Classes of Aromatic Molecules + Their Primary Actions
Classes of Aromatic Molecules & Their Primary Actions
There are 8 major classes, and while we won’t go over every single one, I will list the most common very briefly, and give some of their primary therapeutic benefits.
Monoterpenes- antiviral, antibacterial, antifungal, both stimulating and sedative with an often-uplifting aroma; found in Lavender, Geranium, Tea Tree, and Peppermint.
Sesquiterpenes – varying properties including anti-inflammatory, antiviral and anti-carcinogenic found in Frankincense, Sandalwood, Vetiver, Cedar/Cedarwood, Carrot Seed and Spikenard.
Aldehydes – antimicrobial, anti-inflammatory, disinfectant, sedative in low doses, known for their bright, fresh aromas; found in Citronella, Lemongrass and Lemon.
Esters – antispasmodic, anti-inflammatory, antifungal, calming and sedative with fruity and floral aromas; found in Roman Chamomile, Lavender and Geranium. Generally very safe, although methyl salicylate, an ester found in Wintergreen, should only be used in very low doses.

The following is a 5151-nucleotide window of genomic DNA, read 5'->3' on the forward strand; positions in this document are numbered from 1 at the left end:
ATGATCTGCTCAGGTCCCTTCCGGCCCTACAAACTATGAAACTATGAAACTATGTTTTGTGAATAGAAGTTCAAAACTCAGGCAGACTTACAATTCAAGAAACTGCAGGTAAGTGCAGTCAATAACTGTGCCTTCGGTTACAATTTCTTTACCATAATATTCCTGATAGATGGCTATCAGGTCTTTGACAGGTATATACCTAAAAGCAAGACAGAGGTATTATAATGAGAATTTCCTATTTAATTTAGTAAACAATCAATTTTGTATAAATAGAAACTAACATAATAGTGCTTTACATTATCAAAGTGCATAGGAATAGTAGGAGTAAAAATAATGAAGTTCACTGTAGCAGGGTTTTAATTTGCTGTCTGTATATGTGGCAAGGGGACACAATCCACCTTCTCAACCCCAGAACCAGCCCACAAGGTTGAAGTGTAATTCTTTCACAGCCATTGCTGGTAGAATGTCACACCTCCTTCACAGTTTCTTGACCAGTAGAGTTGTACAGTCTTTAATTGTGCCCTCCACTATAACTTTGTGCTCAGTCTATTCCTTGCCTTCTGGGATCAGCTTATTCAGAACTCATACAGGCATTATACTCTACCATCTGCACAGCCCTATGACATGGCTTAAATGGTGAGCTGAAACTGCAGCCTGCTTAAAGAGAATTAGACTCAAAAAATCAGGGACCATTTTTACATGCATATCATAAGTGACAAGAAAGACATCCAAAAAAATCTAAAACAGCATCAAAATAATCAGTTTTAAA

Ethers – antispasmodic, analgesic, antimicrobial – to be used in moderation, large doses can be dangerous; found in Clove, Anise, Fennel, and the Methyl Chavicol type Basil.
Ketones – Ant catarrhal, regenerative, analgesic, some are known toxins where others are completely safe. Oils such as wormwood and mugwort should not be used, but Helichrysum is exceptionally healing and safe, and Rosemary Verbenone is used for its regenerative properties.
Oxides – expectorant, stimulant. Includes 1,8-Cineol, found in Eucalyptus and Rosemary.
Phenols – Strongly antimicrobial, stimulants to the immune and nervous system, irritating to mucous membranes; found in Thyme and Oregano.
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